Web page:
Monday, April 28, 2014

Chance Report

Hock is Better!

My vet, Dr. Klayman, was here today to look at Chance.

Apparently, the hind end lameness was that bit of bony change in his hock. The steroid injection seems to have done the trick.


Chance was slightly lame in the left front when he was lunged. (Dr. Klayman was by himself and lunged Chance himself for the exam. I am proud to say my boy was perfectly behaved on the lunge line for the doctor. He was super obedient and lunged perfectly in both directions. What a good boy! Proves once again how lots of ground training can pay off.)

Anyhow, the left front lameness seemed to be in his heel.  Now, there is more to the story. My shoer, Scott, was here on Friday and when his assistant trimmed Chance they found evidence of sole bruises, most likely from the winter. As you may know, with the recurrent Polar Vortex here we had weeks and weeks of hard, solid, frozen ground. Because the horses had been walking out in the paddocks, the ground froze into lumpy, bumpy stuff. I was impossible to tell if a horse was sound out there and most of the time all three just kind of tiptoed around. The arena sand was the most level place for them and the pasture was not too bad, so they did have places to get out of the lumpy bumps, but aside from the snow cover, there wasn't any good footing for the bulk of the winter. Apparently, it took its toll on poor Chance. He was super wonderful feet, so this was a bit of a surprise to all of us.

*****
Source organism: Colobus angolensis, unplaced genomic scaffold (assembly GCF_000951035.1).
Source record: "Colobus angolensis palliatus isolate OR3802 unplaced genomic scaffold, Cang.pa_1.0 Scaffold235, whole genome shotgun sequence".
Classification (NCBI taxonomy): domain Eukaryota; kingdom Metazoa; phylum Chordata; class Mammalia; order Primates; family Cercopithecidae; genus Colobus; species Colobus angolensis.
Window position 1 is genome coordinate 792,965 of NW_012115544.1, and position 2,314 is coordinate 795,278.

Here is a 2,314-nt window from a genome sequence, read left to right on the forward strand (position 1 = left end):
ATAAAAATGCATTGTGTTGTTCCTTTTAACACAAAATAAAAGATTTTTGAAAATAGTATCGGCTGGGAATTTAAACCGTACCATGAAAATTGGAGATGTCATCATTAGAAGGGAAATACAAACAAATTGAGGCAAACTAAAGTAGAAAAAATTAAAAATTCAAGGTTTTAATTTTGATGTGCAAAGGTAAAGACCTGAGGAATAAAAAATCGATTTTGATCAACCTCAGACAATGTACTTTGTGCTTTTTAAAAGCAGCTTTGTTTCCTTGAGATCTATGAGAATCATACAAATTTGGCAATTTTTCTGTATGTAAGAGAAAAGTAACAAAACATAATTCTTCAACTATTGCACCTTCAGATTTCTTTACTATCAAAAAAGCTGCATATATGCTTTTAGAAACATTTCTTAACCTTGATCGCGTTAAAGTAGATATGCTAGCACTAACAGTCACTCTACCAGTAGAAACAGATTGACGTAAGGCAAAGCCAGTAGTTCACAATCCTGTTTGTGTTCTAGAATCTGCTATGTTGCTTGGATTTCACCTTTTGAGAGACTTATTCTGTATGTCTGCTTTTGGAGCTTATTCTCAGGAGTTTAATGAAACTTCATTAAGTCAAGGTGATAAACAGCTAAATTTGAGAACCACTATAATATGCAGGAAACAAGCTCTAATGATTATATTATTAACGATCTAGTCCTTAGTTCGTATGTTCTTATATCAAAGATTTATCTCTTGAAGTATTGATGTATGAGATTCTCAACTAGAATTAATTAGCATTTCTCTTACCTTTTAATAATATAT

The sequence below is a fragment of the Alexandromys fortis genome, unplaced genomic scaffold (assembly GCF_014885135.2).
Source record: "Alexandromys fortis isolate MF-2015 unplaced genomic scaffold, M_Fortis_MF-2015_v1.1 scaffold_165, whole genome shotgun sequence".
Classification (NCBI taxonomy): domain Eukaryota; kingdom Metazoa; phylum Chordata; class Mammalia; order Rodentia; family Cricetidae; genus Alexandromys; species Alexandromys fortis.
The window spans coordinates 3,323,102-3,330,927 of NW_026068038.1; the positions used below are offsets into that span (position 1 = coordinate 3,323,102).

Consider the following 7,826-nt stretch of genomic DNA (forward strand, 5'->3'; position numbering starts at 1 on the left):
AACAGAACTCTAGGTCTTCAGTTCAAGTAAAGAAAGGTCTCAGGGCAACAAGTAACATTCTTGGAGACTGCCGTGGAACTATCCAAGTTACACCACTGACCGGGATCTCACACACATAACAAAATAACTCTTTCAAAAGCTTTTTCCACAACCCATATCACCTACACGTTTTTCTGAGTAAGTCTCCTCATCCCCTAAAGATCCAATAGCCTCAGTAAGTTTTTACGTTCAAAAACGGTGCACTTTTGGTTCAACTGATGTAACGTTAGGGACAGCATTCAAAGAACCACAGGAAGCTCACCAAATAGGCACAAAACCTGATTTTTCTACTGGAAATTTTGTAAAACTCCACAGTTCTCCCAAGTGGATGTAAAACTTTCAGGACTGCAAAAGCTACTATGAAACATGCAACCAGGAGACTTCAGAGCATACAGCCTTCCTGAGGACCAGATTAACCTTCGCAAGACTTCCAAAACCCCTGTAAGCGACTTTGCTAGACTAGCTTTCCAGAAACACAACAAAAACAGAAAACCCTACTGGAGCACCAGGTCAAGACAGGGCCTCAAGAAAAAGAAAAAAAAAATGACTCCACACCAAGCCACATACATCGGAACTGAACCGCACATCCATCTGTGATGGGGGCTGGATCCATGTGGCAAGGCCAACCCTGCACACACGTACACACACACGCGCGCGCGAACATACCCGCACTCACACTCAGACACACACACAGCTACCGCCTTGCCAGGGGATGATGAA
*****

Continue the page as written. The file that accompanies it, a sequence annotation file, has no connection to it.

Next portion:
He got a good trim and that might have made him a little sensitive on that left front. Or it could be related to a small cut he has a little higher up. Either way, he's a bit off. Dr. Klayman and I opted for the most conservative route. We'll be painting his sole/heel/frog with Venice turpentine for the next few weeks and the doc will come back towards the end of May. I can't ride until then anyhow--might not even be ready by then, but we'll see. Hopefully Chance will be sound by then. If not, we'll have to do some more tests.

Actually, looking back over the months of Chance's lameness, all of this kind of makes sense. On the few time the ground thawed and I tried to ride him, I wasn't at all sure which leg was lame. As a matter of fact, at one point, I had Scott come out to check his front feet because I was sure he was lame in front. When Scott and I watched him that day, it was very obviously that right hind leg where we finally found the hock issue.

All the puzzle pieces seem to be falling in place for me now. The hock injection will hold for quite a while and if the theory is right, the turpentine will help the sore front. By the time I am sound enough to ride, I am ever hopeful I will have a sound Chance to ride.

I do have to say, seeing him on the lunge line and then just standing there as Dr. Klayman pondered the lameness, I had to say, "He is one good looking horse."

And good looks go with a good attitude, a good mind, and a good ride.

I'm looking forward to it.


  1. Glad you're getting things figured out on the soundness front - here's hoping all is right by the time you're ready to ride.

  2. Like you say all the puzzle pieces are falling into place. Here's hoping you and Chance are both sound at the same time and can enjoy the Spring together soon.

  3. and pleased to know you will be able to ride again ... sound jean and sound chance, perfect combination.

  4. Now that is something to look forward to. I am so happy to hear that you might be ready to ride end of May!!! And that you have the answers to Chance's lameness issues. It just goes to show that even with the best care and only light work horses can develop lameness.

  5. When the ground gets wet here (which isn't often), it really messes with some of our horses' feet, particularly if it's right after a trim.
    - The Equestrian Vagabond

  6. I did a bit of icing afterwards - we'll see how the leg responds to the extra work. Horse stall mats